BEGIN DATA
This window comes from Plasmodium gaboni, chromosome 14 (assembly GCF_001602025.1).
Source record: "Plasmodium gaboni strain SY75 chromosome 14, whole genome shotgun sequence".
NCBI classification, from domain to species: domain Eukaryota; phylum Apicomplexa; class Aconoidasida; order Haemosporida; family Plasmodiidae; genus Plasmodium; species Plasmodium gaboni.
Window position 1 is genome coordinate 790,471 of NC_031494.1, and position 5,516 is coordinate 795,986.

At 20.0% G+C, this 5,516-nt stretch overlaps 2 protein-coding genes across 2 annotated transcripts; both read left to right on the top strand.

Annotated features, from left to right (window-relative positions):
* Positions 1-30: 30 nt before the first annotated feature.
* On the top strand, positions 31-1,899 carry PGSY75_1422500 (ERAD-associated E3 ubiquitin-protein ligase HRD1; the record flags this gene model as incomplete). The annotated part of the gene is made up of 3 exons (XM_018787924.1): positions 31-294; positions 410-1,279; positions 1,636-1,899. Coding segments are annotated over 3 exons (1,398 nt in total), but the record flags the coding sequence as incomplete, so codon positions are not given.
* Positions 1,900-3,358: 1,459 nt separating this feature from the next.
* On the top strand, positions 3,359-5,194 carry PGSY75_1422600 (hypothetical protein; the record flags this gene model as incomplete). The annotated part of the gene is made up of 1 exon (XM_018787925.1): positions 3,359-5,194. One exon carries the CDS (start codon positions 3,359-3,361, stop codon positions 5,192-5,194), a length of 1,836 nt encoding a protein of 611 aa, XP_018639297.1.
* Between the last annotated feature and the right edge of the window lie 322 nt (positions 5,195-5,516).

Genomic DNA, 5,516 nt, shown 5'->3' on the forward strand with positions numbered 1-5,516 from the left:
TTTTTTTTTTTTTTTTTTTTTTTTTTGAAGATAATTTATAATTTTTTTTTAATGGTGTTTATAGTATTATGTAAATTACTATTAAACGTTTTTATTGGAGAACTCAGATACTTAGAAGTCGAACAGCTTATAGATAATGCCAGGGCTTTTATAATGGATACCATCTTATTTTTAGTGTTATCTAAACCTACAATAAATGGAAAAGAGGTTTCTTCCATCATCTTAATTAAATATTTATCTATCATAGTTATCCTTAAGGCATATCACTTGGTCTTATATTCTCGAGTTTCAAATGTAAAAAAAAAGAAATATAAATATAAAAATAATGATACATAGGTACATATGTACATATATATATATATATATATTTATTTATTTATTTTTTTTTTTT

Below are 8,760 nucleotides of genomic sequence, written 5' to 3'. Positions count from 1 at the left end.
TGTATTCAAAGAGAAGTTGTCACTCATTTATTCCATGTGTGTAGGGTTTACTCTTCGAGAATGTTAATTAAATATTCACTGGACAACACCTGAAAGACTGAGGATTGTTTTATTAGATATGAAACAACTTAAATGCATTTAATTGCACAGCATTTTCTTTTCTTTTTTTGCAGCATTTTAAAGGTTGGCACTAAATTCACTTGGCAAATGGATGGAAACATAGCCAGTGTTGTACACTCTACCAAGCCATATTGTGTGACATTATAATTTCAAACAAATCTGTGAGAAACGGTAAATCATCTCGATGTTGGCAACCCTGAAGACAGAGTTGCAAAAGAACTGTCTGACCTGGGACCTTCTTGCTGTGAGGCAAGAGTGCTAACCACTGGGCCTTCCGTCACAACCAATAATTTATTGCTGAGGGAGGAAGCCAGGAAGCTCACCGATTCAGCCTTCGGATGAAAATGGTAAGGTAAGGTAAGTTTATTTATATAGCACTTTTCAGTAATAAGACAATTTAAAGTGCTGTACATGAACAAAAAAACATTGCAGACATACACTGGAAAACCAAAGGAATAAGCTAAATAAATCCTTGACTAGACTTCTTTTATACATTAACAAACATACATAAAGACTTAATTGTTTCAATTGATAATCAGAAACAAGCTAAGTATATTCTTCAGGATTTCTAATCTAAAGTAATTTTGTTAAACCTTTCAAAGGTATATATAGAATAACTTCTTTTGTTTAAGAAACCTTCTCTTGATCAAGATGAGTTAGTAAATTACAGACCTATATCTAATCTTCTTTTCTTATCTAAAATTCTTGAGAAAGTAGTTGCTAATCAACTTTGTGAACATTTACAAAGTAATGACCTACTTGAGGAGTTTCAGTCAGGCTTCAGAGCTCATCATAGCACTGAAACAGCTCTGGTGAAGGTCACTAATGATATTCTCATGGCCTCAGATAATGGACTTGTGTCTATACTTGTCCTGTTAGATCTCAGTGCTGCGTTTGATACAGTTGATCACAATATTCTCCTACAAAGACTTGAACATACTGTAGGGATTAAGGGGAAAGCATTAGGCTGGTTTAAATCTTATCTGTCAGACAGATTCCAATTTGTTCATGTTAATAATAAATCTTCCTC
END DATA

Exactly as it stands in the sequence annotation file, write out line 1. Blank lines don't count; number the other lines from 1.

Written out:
This window comes from Plasmodium gaboni, chromosome 14 (assembly GCF_001602025.1).